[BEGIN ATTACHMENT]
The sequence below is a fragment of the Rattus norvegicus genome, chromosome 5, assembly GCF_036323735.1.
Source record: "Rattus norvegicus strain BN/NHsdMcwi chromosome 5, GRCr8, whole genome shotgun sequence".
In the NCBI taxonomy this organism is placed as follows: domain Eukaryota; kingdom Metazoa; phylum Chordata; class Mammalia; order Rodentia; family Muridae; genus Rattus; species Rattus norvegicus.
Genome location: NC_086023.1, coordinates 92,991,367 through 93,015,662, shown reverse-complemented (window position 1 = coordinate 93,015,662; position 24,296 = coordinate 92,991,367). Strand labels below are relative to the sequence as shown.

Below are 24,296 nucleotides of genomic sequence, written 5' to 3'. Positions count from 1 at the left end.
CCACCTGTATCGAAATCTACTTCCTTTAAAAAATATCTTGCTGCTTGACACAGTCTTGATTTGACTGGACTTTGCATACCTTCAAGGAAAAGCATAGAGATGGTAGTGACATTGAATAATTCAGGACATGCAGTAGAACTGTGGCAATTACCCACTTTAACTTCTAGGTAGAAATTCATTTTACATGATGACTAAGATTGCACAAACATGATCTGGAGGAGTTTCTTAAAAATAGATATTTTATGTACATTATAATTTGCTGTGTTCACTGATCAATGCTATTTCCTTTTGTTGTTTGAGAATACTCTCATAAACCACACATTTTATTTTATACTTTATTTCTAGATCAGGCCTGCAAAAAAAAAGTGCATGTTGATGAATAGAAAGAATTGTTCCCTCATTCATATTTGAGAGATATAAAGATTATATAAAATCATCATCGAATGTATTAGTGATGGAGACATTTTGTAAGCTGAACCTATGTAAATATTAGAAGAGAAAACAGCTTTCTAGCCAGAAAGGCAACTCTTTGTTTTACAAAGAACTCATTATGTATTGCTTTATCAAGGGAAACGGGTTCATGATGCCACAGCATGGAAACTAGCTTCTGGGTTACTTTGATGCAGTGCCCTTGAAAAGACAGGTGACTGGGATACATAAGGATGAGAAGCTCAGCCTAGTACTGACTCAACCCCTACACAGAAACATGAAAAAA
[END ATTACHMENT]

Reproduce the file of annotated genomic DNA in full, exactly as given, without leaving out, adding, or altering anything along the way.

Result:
The sequence below is a fragment of the Rattus norvegicus genome, chromosome 5, assembly GCF_036323735.1.
Source record: "Rattus norvegicus strain BN/NHsdMcwi chromosome 5, GRCr8, whole genome shotgun sequence".
In the NCBI taxonomy this organism is placed as follows: domain Eukaryota; kingdom Metazoa; phylum Chordata; class Mammalia; order Rodentia; family Muridae; genus Rattus; species Rattus norvegicus.
Genome location: NC_086023.1, coordinates 92,991,367 through 93,015,662, shown reverse-complemented (window position 1 = coordinate 93,015,662; position 24,296 = coordinate 92,991,367). Strand labels below are relative to the sequence as shown.

Below are 24,296 nucleotides of genomic sequence, written 5' to 3'. Positions count from 1 at the left end.
CCACCTGTATCGAAATCTACTTCCTTTAAAAAATATCTTGCTGCTTGACACAGTCTTGATTTGACTGGACTTTGCATACCTTCAAGGAAAAGCATAGAGATGGTAGTGACATTGAATAATTCAGGACATGCAGTAGAACTGTGGCAATTACCCACTTTAACTTCTAGGTAGAAATTCATTTTACATGATGACTAAGATTGCACAAACATGATCTGGAGGAGTTTCTTAAAAATAGATATTTTATGTACATTATAATTTGCTGTGTTCACTGATCAATGCTATTTCCTTTTGTTGTTTGAGAATACTCTCATAAACCACACATTTTATTTTATACTTTATTTCTAGATCAGGCCTGCAAAAAAAAAGTGCATGTTGATGAATAGAAAGAATTGTTCCCTCATTCATATTTGAGAGATATAAAGATTATATAAAATCATCATCGAATGTATTAGTGATGGAGACATTTTGTAAGCTGAACCTATGTAAATATTAGAAGAGAAAACAGCTTTCTAGCCAGAAAGGCAACTCTTTGTTTTACAAAGAACTCATTATGTATTGCTTTATCAAGGGAAACGGGTTCATGATGCCACAGCATGGAAACTAGCTTCTGGGTTACTTTGATGCAGTGCCCTTGAAAAGACAGGTGACTGGGATACATAAGGATGAGAAGCTCAGCCTAGTACTGACTCAACCCCTACACAGAAACATGAAAAAA